For those with an ounce of compassion or common sense, not to mention an ounce of political nous, this truth should be self-evident: You do not make precipitate and impoverishing changes to the financial position of pensioners
Ma and Pa aren’t too keen.
Six months ago Ma and Pa lived in inner city Melbourne (or was it Sydney?). Their children had grown and all had families of their own and were struggling to pay mortgages. Ma and Pa owned their own house which had increased markedly in value over the decades. Listen in to their conversation.
“Ma, I really think we have to do something about the plan I’ve talked to you about. We have no savings to speak of and the old-age pension is hard to live on, what with the household bills and everything. We have no spare money to give the kids a treat now and again. And we wouldn’t be able to help them if they hit hard times.”
“Oh, I don’t know Pa, selling up and buying a small unit further out would be a big wrench. Still if you think it’s the right thing to do, I’ll go along with it.”
“Well Ma, if everything goes to plan we should have about $823,000, which the bank manager told could be invested and earn about $630 a week without too much risk.” [For the info of readers at a generous investment return in today’s climate of 4%. So, the bank manger must be steering them into shares for part of their capital.]
“But that is less than the pension, Pa”.
“Not too worry, Ma, Mr Howard made changes to the pension so that we’ll still get about $240 a week, which means we’ll earn $870 and have a bit of money to treat the kids and maybe save for a holiday one day. Also, we’ll being doing our part to help the country by taking much less pension. Mr Hockey said that we all had to pull our weight.”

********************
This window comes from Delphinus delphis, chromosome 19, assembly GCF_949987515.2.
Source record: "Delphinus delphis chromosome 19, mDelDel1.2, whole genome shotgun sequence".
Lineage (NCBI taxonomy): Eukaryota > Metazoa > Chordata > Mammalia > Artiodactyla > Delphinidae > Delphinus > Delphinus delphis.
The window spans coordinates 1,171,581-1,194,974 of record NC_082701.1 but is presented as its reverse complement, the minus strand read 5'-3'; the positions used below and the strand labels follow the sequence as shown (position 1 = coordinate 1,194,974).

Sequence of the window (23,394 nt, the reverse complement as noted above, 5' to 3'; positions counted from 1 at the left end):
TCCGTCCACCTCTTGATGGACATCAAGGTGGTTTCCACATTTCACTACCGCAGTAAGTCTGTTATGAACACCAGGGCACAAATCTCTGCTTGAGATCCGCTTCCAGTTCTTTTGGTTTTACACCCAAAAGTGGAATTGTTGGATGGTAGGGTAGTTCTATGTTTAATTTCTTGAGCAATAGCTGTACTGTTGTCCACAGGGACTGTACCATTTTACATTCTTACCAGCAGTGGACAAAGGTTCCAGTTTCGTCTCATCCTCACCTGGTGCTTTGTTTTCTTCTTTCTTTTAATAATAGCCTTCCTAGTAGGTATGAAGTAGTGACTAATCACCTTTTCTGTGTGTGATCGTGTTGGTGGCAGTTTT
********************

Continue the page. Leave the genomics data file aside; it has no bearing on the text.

Now let’s listen in again. It’s yesterday and Ma and Pa are in turmoil.
“Pa, can we get out of the contracts?”
“I am so sorry, Ma, but we’re stuck with them. I can’t tell you how sorry I am that I’ve messed things up.”
“But Pa, I don’t want to lose our house and be worse off in a small unit so far away. Are you sure that Mr Morrison is going to take our entire pension away?”
“I think so, Ma, he even thanked us for making the sacrifice.”
“Well you know what he can do with his thanks!”
Ma put her head in her hands and started to sob.
“Now now Ma, we’ll mange. We always have. I’ll put the kettle on.”
Ma and Pa’s identity has been suppressed because they feel embarrassed about the mistake they made. The moral of this story, for those with an ounce of compassion and common sense, is that you do not make precipitate and impoverishing changes to the financial position of pensioners. They have little opportunity to change course.
By the way if Ma and Pa are both 68 years of age and took out a joint lifetime annuity using $700,000 of their nest egg, with inflation protection of 3% per year, they could expect to earn about $540 per week in the first year. This is considerably less than the full pension of $649. Mr Morrison and his department have not done their sums. That is the least-worst interpretation.
Whatever the merits of tightening the current assets test it can only reasonably be done gradually and with long lead times. Moreover, it is incongruous, in any event, to penalise those with assets outside their modest family home while leaving multi-million dollar homes out of calculation.
Hopefully, there are enough senators of integrity to kill this measure. Surely I can’t be the only one, outside of those adversely affected, that thinks it stinks.